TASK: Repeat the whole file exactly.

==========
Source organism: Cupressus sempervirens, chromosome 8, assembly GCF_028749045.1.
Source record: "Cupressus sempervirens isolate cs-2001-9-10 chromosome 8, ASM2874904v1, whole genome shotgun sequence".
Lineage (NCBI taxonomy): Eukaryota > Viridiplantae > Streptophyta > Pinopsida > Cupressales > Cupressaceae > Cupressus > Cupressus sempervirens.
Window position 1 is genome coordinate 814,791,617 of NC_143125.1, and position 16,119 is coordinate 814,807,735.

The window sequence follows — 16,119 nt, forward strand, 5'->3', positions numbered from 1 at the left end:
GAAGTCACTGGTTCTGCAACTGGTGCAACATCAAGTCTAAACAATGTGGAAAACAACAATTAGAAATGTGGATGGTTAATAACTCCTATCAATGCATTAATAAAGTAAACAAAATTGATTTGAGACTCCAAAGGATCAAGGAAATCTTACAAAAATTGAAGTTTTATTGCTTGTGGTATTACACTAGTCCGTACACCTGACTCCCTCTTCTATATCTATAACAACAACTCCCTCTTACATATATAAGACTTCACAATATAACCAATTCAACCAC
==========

Source organism: Cupressus sempervirens, chromosome 8, assembly GCF_028749045.1.
Source record: "Cupressus sempervirens isolate cs-2001-9-10 chromosome 8, ASM2874904v1, whole genome shotgun sequence".
Lineage (NCBI taxonomy): Eukaryota > Viridiplantae > Streptophyta > Pinopsida > Cupressales > Cupressaceae > Cupressus > Cupressus sempervirens.
Window position 1 is genome coordinate 814,791,617 of NC_143125.1, and position 16,119 is coordinate 814,807,735.

The window sequence follows — 16,119 nt, forward strand, 5'->3', positions numbered from 1 at the left end:
GAAGTCACTGGTTCTGCAACTGGTGCAACATCAAGTCTAAACAATGTGGAAAACAACAATTAGAAATGTGGATGGTTAATAACTCCTATCAATGCATTAATAAAGTAAACAAAATTGATTTGAGACTCCAAAGGATCAAGGAAATCTTACAAAAATTGAAGTTTTATTGCTTGTGGTATTACACTAGTCCGTACACCTGACTCCCTCTTCTATATCTATAACAACAACTCCCTCTTACATATATAAGACTTCACAATATAACCAATTCAACCAC